On the Left…

Being a former British protectorate, Zambians drive on the wrong side…er…I mean left side of the road.  For me, it requires a whole new mindfulness while driving.  Everything is reversed, including the stick shift (you have to change gears with your left hand).  The turn signal is on the right side of the steering wheel (where our windshield wipers normally are) and the wipers are on the left.  I still frequently turn on the windshield wipers when I’m trying to signal a turn.

Another thing to get used to is passing on the right.  Given the frequency of overloaded, slow-moving vehicles, you get used to this pretty quickly or else you’ll double or triple your travel time.  The photo on the left shows one type of “taxi” here.  (And just think, in Michigan it’s illegal for even a single person to ride in the back of an open-bed truck.)

Remember in kindergarten being taught to look left-right-left when crossing the street?  There’s even a Sesame Street song about it so it’s completely ingrained in my psyche.  That advice will get you run over here!  I’m constantly repeating to myself, right-left-right, and then forcing myself to look right for the close lane, left for the far lane, right for the close lane,  when pulling out from a driveway and/or making a right hand turn.  It’s harder than it sounds!

Fortunately, in many parking lots they have the lanes labeled because of the large numbers of people who just drive down the middle (like me!).

 

I’ve only had a couple of close calls and fortunately when the cars in my lane flashed their brights at me, I realized that I was in their lane.  Oops.  I still haven’t retrained my brain regarding being a passenger — I still walk to the right side of the car when riding with friends thinking it’s the passenger side.  They invariably ask if I want to drive.

I’ve noticed that once people get used to driving on the left side of the road, they also start walking on the left side of the street (that’s Thom and our neighbor on the road in front of our home — notice they’re sticking to the left side).

According to an encyclopedia about a quarter of the world drives on the left, yet over the past 100 years more and more countries are switching to right-side driving (i.e., Canada switched from left to right side driving in 1923, Portugal in 1928, Taiwan in 1946).  A variety of reasons are given for right versus left-side driving.  Wikipedia says the earliest Roman roads showed travelers rode horses on the left-side of the road.  They suggest the reason for this was that the majority of people were right handed and being on the left side of the road allowed the right hand to be free to either greet friends or hold weapons when meeting foes.

There are at least two reasons given for the switch in preference to right-side driving — one being that it was easier for teams of horses to be on the right because the large wagons hauled by horses had no seats, “instead the driver sat on the left rear horse, so he could keep his right arm free to lash the team. Since he was sitting on the left, he naturally wanted everybody to pass on the left so he could look down and make sure he kept clear of the oncoming wagon’s wheels. Therefore he kept to the right side of the road.” (source: http://www.lhdspecialist.com/history_of_lhd_and_rhd.php)  The other more popularized reason given for the switch from left to right side driving is that Napoleon wanted to do everything he could to antagonize and/or distance himself from the British, so he decreed that if the British marched on the left side of the road, the French would march on the right.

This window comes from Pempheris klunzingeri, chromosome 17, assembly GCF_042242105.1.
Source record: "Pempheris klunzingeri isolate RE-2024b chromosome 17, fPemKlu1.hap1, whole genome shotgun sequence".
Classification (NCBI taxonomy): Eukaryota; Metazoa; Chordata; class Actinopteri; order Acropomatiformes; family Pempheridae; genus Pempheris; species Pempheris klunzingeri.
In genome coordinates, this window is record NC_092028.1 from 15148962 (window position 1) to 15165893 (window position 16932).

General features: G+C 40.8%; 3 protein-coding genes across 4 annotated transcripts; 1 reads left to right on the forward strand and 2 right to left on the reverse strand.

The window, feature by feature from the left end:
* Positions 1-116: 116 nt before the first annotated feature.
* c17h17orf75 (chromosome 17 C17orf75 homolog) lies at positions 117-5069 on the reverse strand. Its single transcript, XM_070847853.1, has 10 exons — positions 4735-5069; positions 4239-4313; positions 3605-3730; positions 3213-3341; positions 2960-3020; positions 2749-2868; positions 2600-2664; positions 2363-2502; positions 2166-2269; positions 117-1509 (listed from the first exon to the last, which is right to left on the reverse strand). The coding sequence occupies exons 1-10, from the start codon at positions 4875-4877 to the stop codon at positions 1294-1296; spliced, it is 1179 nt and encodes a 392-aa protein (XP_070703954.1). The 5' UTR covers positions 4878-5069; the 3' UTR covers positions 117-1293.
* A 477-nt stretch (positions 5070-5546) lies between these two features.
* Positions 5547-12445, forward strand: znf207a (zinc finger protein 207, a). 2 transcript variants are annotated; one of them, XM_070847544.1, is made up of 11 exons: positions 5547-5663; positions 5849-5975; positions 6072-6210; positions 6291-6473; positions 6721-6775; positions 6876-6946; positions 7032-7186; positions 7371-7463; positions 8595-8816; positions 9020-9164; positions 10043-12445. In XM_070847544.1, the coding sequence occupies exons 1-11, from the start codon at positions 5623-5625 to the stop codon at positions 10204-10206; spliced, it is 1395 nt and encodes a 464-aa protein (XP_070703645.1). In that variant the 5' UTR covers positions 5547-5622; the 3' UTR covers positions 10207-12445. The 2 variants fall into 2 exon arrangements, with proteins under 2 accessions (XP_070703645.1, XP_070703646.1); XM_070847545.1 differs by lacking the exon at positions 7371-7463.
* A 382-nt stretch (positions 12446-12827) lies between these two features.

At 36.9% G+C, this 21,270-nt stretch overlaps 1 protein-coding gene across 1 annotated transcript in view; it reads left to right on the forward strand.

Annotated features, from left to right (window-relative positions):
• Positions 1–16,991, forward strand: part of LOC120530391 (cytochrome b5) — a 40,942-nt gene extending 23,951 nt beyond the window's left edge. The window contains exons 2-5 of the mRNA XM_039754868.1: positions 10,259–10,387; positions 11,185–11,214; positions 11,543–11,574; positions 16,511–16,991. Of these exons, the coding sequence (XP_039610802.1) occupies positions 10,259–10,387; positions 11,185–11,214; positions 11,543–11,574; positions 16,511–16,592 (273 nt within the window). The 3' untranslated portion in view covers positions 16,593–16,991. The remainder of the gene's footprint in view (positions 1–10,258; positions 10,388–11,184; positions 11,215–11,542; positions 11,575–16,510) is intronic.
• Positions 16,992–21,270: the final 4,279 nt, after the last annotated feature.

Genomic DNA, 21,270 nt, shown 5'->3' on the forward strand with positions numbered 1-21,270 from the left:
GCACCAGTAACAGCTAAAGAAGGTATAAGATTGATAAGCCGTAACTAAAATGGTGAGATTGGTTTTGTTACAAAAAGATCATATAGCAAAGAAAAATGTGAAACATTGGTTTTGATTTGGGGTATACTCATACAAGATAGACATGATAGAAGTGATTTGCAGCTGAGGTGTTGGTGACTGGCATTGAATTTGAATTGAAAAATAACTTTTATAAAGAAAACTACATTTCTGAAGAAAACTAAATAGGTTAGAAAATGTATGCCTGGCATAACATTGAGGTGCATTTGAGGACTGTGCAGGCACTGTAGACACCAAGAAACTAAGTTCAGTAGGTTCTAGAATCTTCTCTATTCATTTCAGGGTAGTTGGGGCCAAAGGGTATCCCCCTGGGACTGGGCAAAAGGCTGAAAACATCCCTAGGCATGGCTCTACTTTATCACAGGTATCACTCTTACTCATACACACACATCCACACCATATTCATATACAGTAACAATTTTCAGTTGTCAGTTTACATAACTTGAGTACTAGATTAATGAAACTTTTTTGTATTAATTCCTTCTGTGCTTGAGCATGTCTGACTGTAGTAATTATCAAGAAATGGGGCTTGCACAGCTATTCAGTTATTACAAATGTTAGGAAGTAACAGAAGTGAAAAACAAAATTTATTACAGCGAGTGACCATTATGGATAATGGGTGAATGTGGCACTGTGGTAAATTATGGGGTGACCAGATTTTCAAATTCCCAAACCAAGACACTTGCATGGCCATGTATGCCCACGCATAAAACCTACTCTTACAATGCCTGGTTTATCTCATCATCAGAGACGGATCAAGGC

One other interesting little factoid I discovered while searching for why some countries drive on the left versus the right is that research has shown that “countries driving on the left have a lower collision rate than countries driving on the right. It has been suggested this is partly because humans are more commonly right-eye dominant than left-eye dominant. In left-hand traffic, the predominantly better-performing right eye is used to monitor oncoming traffic and the driver’s wing mirror.  In right-hand traffic, oncoming traffic and the driver’s wing mirror are handled by the predominantly weaker left eye. In addition, it has been argued that left sided driving is safer for elderly people given the likelihood of their having visual attention deficits on the left side and the need at intersections to watch out for vehicles approaching on the near-side lane.” (source: http://en.wikipedia.org/wiki/Driving_on_the_left_or_right)

Okay, I can see I’ve lapsed into professor-mode, but now ya’ll have some interesting factoids to share as you make the rounds at this weekend’s cocktail parties.

In the meantime, I’ll try to keep concentrating on keeping to the left side of the road, though highway distractions like this fruit-seller tax my limited brain band-width!  Just another thing to think about when driving…should I buy the pears, oranges or apples?

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About Kimm X Jayne

Gravatar Photograph from the exceptionally talented Ben Heine. http://www.flickr.com/photos/benheine/3794765860/
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3 Responses to On the Left…

  1. Lisa Murray-Johnson says:

    Kimm check your msu email –the concert is starting. Email jeff at his johns225@msu.edu for the passcode

    • Maureen Witte says:

      I can remember when we spent a month in New Zealand. We got used to driving “on the wrong” side and it was really tough reversing it all when we got back home. Amazing how the brain works.

  2. Mikey says:

    We never got used to the windshield wipers!

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